It's a classic dichotomy – automakers need to build both the kinds of cars consumer want to buy and also the kinds of cars the policymakers tell them they have to build. And oftentimes, these two segments don't exactly meet in the middle. Such is seemingly the case in California, where the Global Warming Solutions Act will soon force automakers that wish to remain in business in the state to drastically lower carbon emissions while also producing significant numbers of zero emissions vehicles.

That's all well and good, and automakers do in fact support the move towards greener vehicles. The problem, according to just about every party involved – including the Alliance of Automobile Manufacturers, the California New Car Dealers Association, J.D. Power and Associates and even automakers like Honda and Toyota – is getting the mass of consumers to purchase these government-mandated green vehicles.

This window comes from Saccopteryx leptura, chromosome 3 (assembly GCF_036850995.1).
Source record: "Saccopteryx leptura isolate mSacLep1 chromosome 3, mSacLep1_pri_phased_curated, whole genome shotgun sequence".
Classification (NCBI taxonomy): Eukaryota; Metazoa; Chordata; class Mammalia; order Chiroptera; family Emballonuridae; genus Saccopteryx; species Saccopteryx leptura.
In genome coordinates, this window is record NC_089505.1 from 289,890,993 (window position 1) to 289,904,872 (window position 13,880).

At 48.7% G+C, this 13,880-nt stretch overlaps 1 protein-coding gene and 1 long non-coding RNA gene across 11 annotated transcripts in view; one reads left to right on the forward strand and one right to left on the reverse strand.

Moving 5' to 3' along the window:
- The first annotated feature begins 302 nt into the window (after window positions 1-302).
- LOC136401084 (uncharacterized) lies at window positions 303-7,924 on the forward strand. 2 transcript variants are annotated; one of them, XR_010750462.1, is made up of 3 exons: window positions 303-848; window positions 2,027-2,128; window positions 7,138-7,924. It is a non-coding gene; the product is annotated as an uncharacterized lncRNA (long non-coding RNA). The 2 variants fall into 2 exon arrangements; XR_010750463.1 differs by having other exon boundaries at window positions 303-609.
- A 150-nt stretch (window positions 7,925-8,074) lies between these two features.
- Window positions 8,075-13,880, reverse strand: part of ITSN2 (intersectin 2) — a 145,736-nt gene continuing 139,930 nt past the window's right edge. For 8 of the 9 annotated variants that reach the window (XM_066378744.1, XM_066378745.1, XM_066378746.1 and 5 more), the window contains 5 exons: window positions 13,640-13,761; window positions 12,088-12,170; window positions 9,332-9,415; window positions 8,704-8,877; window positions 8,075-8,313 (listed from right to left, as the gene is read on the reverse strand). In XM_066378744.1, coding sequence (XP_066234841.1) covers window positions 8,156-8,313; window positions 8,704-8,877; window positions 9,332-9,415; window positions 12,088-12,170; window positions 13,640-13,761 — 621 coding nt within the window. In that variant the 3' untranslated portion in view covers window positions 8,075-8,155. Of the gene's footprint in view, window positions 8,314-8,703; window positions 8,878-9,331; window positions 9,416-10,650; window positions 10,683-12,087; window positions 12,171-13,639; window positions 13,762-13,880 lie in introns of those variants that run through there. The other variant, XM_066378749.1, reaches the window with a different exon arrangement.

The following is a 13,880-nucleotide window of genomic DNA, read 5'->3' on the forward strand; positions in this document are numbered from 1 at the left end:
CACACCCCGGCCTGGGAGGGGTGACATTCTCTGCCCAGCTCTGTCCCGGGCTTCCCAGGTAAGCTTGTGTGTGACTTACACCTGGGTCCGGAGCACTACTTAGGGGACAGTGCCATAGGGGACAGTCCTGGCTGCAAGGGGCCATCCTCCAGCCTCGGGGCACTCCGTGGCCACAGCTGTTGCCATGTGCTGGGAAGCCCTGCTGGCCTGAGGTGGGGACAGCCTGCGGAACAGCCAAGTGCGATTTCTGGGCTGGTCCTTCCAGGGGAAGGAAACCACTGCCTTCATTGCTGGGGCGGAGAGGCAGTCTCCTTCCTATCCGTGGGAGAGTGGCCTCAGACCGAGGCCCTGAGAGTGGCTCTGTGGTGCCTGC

What's the answer? "That is the $64,000 question," notes Toyota's U.S. boss Jim Lentz. While it may be true that nobody knows for sure, any number of ideas are being bandied about to sweeten the deal for consumers. Ward's Automotive reports that proposals as diverse as tax breaks for fuel efficient cars, access to coveted HOV lanes or added incentives for scrapping older cars in favor of greener rides are all being considered. And this is all assuming California's well-known budget woes don't put an end to the legislative push for automotive efficiency. No matter the case, it would seem we'll be in for a wild – and hopefully fuel efficient – ride.

[Source: Ward's Automotive | Image: Brett L. via cc 2.0]

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